The days of taxi drivers losing money by deviating from their routes and taxi rank queues for minor service on their vehicles could soon be over with the launch of the first Bardahl South Africa Eyethu shop in the Eastern Cape at the Chatham Taxi Rank in Mthatha on Friday.
The Eastern Cape Development Corporation (ECDC) and Lutramart trading as Bardahl SA have entered into a partnership for establishing and rolling out about 30 shops which are expected to employ 300 youth at taxi ranks across the Eastern Cape. The Chatham Taxi Rank Bardahl Eyethu shop is a R3,1 million six-month pilot which will be used as a case study to develop a business plan for the roll-out of other shops. ECDC has contributed R2,5 million of this amount.
“The Bardahl Eyethu shops will be located at taxi ranks throughout the province to provide a convenience service to taxi operators. The shops will sell car lubricants, oils, additives as well as fast-moving car parts such as spark plugs, brake pads, filters and shock absorbers among other items. Taxi drivers, unlike ordinary drivers, do not have the luxury of time to go out of their routes to go to suppliers. The idea is to bring the service to the taxi rank in their area of operation while allowing them to protect and secure their position in the queue.
“ECDC has provided 80% of costs of the pilot with Bardahl providing the balance. This includes a branded shop, stock and the employment of 14 young people to sell the products at the Chatham Taxi Rank. There is a captive market that already exists without competition. We are also delighted because Bardahl is an internationally-recognised brand while its products have received awards from major motor companies in the United States, Europe and Asia. Bardahl SA has exclusive rights to manufacture, market and distribute Bardahl products in South Africa,” says ECDC head of risk capital Phakamisa George.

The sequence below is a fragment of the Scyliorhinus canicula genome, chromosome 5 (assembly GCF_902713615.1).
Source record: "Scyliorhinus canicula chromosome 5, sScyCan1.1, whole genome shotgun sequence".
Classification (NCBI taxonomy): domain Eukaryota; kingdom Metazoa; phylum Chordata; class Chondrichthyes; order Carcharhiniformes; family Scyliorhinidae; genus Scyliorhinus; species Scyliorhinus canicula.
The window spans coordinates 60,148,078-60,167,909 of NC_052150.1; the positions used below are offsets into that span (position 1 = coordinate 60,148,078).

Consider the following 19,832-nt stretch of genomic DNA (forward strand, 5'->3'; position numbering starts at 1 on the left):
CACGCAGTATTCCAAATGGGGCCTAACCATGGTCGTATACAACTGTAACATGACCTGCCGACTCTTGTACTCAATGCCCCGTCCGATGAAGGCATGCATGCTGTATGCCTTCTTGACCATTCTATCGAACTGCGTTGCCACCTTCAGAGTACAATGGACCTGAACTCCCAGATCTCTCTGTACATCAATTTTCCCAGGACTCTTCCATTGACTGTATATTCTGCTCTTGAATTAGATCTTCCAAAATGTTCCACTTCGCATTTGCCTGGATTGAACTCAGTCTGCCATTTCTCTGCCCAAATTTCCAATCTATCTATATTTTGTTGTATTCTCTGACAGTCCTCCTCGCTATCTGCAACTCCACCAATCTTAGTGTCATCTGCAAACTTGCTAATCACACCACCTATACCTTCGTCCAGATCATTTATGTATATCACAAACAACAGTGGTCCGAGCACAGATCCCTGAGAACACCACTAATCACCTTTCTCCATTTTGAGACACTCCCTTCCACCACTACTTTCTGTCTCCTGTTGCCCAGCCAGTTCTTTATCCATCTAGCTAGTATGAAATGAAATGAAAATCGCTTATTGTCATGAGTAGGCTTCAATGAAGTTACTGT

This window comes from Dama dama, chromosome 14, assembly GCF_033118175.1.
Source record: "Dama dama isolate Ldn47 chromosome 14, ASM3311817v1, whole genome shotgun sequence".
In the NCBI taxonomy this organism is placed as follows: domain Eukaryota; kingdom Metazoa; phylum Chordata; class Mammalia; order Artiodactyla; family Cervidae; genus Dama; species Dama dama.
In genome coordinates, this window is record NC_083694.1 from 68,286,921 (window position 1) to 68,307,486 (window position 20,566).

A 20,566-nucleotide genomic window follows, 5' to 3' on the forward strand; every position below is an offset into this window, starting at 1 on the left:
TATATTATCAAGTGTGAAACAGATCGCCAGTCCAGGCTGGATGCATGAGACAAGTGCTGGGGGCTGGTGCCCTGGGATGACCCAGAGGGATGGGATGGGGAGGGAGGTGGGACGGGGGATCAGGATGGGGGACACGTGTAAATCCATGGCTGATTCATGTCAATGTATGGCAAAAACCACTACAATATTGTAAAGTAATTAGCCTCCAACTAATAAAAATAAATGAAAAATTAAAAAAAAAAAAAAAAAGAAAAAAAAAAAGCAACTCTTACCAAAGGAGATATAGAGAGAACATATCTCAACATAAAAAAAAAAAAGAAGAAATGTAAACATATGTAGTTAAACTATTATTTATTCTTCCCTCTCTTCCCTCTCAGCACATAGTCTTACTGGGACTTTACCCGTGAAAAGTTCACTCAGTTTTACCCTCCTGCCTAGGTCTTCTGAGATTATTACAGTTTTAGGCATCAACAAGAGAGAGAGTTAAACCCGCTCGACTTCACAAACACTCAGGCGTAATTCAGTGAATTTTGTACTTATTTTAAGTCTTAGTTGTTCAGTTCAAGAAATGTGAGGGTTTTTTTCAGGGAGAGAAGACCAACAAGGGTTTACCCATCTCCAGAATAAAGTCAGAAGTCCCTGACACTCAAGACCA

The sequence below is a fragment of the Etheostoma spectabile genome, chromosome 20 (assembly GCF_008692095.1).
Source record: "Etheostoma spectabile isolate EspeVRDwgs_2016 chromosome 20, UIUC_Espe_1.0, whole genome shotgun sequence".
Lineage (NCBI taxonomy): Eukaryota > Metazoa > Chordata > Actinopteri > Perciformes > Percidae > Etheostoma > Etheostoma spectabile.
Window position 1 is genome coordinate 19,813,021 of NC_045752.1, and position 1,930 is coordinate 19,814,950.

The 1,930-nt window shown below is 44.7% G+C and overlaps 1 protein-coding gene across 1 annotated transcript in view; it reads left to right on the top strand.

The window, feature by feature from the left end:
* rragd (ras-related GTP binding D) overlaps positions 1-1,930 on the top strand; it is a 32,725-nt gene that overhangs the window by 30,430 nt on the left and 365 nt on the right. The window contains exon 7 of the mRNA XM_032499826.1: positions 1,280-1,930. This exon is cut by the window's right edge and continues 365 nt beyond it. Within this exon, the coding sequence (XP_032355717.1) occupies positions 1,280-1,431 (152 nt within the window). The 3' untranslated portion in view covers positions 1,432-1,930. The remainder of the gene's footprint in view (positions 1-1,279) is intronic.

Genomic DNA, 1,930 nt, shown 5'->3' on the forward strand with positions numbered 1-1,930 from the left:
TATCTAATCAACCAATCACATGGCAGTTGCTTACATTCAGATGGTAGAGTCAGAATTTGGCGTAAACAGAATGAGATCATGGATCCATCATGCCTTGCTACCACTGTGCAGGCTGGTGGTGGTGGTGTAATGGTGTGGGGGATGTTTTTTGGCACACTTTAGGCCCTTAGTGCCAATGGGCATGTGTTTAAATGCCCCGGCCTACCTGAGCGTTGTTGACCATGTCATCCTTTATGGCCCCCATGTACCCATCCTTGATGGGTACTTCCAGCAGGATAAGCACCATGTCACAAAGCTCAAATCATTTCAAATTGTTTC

George says ECDC will have the first right of refusal to provide loan funding to operators to establish the 29 other shops throughout the province if the Chatham pilot proves a success. Banking giant ABSA has also expressed an interest to co-fund the roll out of these shops. In the first half of 2013, ABSA used its own resources to investigate the commercial viability of Bardahl SAs “Eyethu Route to Market” model that will create this network of licensed SMMEs to distribute Bardahl’s oil lubricants and automotive parts from partner companies.
“The exciting part is that independent operators will get an opportunity to apply to Bardahl SA for an operator’s licence to manage the rest of the shops. There is an opportunity to seek loan funding for capital and operational costs from ECDC.
“This is particularly exciting for ECDC because as a development financier, its risk capital unit consistently aims to increase investment in catalytic initiatives that unlock the economic potential of low income areas through innovation, local beneficiation and new product development. The increased investment should lead to the establishment of new viable enterprises, expansion of existing enterprises, creation and saving of jobs and sustainable economic growth in the Eastern Cape,” says George.
He says the Bardahl brand is a good quality brand that is competitively priced in relation to other suppliers in the industry. Bardahl is able to buy in bulk and provide discounts to the shops. The company has a contract with Autozone for the supply of cost-effective parts.
Autozone is the largest privately-owned automotive parts retailer and wholesaler in South Africa. The company has also expressed an interest to working with Bardahl on the roll-out of the programme at commuter hubs as well as leveraging its automotive parts, retail and training experience.
“Autozone has also registered interest in participating in the establishment of the Bardahl Eyethu Pilot shop and its subsequent roll out programme”
“Ultimately, Bardahl plans to open up a refinery at the Coega or East London IDZ to refine crude oil into these products or oil derivates such as brake fluids, clutch fluids, and additives,” says George.
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